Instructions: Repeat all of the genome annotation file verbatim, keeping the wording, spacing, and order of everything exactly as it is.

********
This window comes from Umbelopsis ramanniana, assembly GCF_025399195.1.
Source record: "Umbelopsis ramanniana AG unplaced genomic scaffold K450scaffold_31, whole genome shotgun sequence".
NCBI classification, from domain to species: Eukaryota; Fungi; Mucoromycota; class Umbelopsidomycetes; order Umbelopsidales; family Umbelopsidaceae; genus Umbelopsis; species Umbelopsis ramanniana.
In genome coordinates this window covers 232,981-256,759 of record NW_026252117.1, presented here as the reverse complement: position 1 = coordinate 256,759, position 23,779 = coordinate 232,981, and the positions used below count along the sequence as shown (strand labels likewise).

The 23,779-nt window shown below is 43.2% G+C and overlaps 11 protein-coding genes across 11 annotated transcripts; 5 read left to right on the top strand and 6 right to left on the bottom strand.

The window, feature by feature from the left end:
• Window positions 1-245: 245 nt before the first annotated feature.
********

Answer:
This window comes from Umbelopsis ramanniana, assembly GCF_025399195.1.
Source record: "Umbelopsis ramanniana AG unplaced genomic scaffold K450scaffold_31, whole genome shotgun sequence".
NCBI classification, from domain to species: Eukaryota; Fungi; Mucoromycota; class Umbelopsidomycetes; order Umbelopsidales; family Umbelopsidaceae; genus Umbelopsis; species Umbelopsis ramanniana.
In genome coordinates this window covers 232,981-256,759 of record NW_026252117.1, presented here as the reverse complement: position 1 = coordinate 256,759, position 23,779 = coordinate 232,981, and the positions used below count along the sequence as shown (strand labels likewise).

The 23,779-nt window shown below is 43.2% G+C and overlaps 11 protein-coding genes across 11 annotated transcripts; 5 read left to right on the top strand and 6 right to left on the bottom strand.

The window, feature by feature from the left end:
• Window positions 1-245: 245 nt before the first annotated feature.